Tunisia‘s interim Prime Minister Mohammed Ghannouchi has announced his resignation, saying he hopes it will “help his successor work to solve the country’s problems.” The resignation was announced as police clashed with protesters, a day after three people were killed in anti-government protests.
Police surged toward them, lobbing tear gas and beating some of the protesters. There was a hail of stones, but it was unclear who was doing the throwing. There was also the sound of gunfire and helicopters overhead, reminiscent of the massive anti-government protests in January that drove out Tunisian dictator Zine el Abidine Ben Ali.
More than a month later, Tunisia is still on edge. Sunday’s protesters were almost all young men. But demonstrations in recent days in front of the government’s headquarters about a mile away have drawn thousands of men and women of all ages and backgrounds. They have been calling for the interim government and parliament to be dissolved and an assembly elected that can write a new constitution.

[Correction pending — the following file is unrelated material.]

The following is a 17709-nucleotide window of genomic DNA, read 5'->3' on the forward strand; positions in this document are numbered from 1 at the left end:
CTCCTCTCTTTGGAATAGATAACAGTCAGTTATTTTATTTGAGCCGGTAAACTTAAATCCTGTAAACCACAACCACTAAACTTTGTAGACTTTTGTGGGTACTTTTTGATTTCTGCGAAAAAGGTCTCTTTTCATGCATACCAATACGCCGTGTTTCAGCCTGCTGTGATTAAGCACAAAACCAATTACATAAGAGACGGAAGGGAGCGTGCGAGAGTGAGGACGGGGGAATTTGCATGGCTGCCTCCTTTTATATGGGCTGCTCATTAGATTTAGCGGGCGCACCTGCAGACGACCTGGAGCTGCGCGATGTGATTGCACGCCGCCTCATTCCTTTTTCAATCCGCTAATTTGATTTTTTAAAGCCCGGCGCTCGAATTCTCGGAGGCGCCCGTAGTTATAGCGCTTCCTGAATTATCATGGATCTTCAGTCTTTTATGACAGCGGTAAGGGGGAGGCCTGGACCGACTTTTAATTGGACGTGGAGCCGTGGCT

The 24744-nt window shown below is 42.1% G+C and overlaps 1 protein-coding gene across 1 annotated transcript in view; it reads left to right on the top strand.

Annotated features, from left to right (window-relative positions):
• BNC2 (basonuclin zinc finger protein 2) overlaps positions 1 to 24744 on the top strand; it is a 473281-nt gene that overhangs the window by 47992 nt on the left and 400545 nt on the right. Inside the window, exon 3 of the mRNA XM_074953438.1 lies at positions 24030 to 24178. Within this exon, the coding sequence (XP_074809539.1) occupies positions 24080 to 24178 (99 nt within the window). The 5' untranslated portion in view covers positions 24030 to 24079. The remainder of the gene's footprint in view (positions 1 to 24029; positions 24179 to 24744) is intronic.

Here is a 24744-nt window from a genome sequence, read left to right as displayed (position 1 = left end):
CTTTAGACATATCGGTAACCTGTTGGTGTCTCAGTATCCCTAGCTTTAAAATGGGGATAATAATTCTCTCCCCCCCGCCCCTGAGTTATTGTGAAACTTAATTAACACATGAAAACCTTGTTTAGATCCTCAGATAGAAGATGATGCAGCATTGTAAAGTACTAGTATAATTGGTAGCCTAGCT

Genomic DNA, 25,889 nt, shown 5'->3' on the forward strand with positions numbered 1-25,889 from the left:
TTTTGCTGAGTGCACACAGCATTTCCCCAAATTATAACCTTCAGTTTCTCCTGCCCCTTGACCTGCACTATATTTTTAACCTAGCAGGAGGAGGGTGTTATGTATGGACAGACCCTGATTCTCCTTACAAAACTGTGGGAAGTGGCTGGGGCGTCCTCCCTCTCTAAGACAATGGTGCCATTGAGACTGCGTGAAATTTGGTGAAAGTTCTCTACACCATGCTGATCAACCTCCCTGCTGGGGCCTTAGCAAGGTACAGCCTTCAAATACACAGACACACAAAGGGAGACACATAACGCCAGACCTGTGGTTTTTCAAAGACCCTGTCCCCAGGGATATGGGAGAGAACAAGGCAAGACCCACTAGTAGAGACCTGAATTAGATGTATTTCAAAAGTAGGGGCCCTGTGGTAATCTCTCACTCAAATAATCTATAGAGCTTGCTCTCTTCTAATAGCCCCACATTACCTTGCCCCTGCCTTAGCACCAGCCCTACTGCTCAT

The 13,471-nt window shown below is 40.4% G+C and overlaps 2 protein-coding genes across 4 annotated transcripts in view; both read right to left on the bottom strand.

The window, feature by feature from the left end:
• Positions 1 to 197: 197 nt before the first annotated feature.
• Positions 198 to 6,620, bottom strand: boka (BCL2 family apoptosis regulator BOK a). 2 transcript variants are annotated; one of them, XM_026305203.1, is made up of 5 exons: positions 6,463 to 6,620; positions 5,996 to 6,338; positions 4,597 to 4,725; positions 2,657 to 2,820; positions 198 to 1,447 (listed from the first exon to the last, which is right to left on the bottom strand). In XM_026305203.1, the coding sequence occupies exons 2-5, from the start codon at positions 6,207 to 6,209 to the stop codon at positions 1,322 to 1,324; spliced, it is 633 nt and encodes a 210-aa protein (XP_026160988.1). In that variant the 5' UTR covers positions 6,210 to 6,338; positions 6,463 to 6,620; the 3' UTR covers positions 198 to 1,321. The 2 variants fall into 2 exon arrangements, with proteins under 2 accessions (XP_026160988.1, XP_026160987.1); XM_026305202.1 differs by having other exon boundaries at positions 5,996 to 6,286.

Student Abdallah Ferjani, was at Sunday’s protest. He says nothing has changed in Tunisia, despite two government reorganizations that ousted most members of the former ruling RCD Party. He believes Ben Ali’s regime largely remains in place.
Eighteen-year-old Mohammed Amin Abdelghaffar says the interim government just talks, but has not done anything.
On Friday, Tunisia’s caretaker government announced the country would hold elections in mid-July.